The measures apply to restaurants, wineries, tasting rooms, cinemas, zoos, museums and casinos in 19 of California’s 58 counties that are on a monitoring list, unless they are able to offer outdoor or takeaway versions of their operations.

Mr Newsom also said parking facilities at beaches in southern California and the San Francisco Bay area would be closed for the July 4 holiday weekend, and encouraged counties to consider cancelling fireworks shows in an effort to limit social gatherings.

Bill de Blasio, New York’s mayor, said the city, an early hotspot during the pandemic in the US, would not allow restaurants to offer indoor dining as it proceeds to the next phase of its reopening on July 6, even though cases there remain well below their April peaks.

Officials suspect the return of customers to indoor bars and restaurants has played a role in spreading coronavirus through states that were among the earliest to reopen their economies.

“I was hopeful we could” reopen indoor dining, Mr de Blasio said on Wednesday, “but the news we have gotten from around the country gets worse and worse all the time”.

The spike has also made some companies more cautious about plans to bring workers back to offices. Citigroup had abandoned plans to return hundreds of workers to the bank’s offices across 13 western and southern US states that have reported a rise in cases, a person familiar with the situation said.

A growing list of cities and states have been taking action to slow the spread of the virus, in an effort to avoid a jump in infections.

Over the past week Texas, Florida, Arizona and Colorado all ordered bars statewide to close, effectively throwing their reopening plans into reverse.

Michigan on Wednesday ordered some bars and nightclubs to cease indoor service, while Pennsylvania mandated that masks be worn in all public spaces. 

Several other states reported a record daily jump in cases on Wednesday, including Georgia, which registered almost 3,000 cases. Brian Kemp, its Republican governor, has embarked on a statewide tour to promote wearing a mask, but told reporters he would not make it mandatory.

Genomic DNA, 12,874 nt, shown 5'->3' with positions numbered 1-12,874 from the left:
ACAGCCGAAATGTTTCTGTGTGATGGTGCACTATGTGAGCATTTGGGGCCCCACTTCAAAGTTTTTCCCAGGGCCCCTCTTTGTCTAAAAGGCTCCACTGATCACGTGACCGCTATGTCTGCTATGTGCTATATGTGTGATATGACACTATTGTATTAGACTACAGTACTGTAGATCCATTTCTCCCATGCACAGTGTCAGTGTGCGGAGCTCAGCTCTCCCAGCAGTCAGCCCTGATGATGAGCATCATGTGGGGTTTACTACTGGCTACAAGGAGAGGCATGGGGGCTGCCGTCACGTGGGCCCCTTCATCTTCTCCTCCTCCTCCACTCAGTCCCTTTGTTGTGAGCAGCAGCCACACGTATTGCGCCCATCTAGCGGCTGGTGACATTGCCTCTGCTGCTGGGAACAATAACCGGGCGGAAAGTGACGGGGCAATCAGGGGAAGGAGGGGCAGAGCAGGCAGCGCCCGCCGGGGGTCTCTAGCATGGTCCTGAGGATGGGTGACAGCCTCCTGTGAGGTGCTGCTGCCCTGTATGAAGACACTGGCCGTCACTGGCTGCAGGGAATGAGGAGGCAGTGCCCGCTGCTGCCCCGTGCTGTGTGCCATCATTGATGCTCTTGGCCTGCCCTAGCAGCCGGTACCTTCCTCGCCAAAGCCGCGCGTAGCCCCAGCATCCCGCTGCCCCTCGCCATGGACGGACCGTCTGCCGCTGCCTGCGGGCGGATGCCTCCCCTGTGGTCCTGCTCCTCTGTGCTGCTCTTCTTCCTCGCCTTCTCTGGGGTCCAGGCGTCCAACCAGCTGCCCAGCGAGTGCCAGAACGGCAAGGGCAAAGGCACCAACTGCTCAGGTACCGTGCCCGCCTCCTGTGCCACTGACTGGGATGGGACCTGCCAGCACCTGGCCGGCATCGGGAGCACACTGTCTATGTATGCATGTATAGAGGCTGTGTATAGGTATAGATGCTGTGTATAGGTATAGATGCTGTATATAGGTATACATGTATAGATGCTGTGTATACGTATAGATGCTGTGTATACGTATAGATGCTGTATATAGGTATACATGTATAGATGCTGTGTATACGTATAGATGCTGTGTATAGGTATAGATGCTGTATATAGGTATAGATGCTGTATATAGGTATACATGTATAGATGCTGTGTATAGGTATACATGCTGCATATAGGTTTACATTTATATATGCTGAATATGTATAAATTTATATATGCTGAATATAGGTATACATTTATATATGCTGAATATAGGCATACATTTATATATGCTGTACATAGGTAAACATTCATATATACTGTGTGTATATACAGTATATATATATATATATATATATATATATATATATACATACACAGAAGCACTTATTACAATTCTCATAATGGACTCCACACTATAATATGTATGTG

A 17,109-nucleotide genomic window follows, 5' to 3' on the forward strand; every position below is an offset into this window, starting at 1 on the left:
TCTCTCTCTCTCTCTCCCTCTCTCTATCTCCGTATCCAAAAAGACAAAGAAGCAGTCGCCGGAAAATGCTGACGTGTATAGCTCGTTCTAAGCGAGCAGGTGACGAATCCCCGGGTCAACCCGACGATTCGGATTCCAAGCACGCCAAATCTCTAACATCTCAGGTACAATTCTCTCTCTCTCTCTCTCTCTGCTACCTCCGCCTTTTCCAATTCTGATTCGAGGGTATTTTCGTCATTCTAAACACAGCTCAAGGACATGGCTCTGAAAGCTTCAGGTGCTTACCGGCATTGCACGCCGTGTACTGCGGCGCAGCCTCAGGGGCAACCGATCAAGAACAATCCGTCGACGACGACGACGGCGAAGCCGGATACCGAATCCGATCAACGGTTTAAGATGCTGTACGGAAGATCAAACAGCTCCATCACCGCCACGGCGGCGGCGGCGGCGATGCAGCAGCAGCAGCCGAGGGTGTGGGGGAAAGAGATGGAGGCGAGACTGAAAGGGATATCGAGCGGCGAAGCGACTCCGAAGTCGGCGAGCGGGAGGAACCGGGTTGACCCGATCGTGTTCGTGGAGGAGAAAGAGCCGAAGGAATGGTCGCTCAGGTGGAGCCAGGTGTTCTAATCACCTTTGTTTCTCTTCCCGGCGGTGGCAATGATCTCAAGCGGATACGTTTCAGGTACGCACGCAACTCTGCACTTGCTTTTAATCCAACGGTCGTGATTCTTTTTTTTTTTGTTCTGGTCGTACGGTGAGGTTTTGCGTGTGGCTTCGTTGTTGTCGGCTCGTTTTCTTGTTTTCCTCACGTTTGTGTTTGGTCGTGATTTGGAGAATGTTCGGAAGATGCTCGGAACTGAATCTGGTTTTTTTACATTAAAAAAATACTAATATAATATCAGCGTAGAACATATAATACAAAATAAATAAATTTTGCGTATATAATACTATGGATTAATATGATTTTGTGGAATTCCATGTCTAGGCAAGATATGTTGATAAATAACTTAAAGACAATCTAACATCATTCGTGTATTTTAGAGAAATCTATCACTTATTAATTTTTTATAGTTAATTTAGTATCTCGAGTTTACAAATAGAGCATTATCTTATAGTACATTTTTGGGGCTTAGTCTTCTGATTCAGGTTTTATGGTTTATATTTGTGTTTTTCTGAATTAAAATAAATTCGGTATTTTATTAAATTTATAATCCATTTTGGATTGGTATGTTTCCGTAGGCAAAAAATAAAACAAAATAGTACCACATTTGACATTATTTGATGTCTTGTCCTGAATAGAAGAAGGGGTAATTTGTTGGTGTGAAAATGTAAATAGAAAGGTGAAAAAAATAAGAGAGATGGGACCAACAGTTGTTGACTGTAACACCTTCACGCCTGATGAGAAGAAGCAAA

North Carolina reported a record 1,843 cases over the past 24 hours. The state last week paused its reopening and ordered residents to wear face coverings to help limit the spread of the virus.

Cases are also increasing in several Midwestern states, including Illinois, Ohio, Michigan, Wisconsin, Minnesota and Kansas, according to figures from state health departments.

Although new cases are rising at a less dramatic pace than in the south and west, the upward trajectory in the Midwest has alarmed some public health officials given that the region had recently been seen as a relative bright spot.

Elizabeth Holzschuh, an epidemiologist for Johnson County, Kansas, the state’s most populous county, said her department had “seen a tremendous growth in cases in the past week”, adding: “This is a sink or swim week for us because there are so many cases.”

She said the county was recording an average of 60 cases a day, a 29 per cent increase compared with the previous week. “Unfortunately, we are not heading in the right direction. I am afraid that soon [we] will be in the same situation as our southern and western neighbours.”

In a sign the virus may be re-emerging in states that appeared to have brought it under control, 43 US states have seen their average daily case rates rise from a week ago, according to FT analysis of Covid Tracking Project data. For June as a whole, 33 states experienced a rise in their daily rate of infections.

Additional reporting by Alistair Gray, David Crow, Laura Noonan and Patrick McGee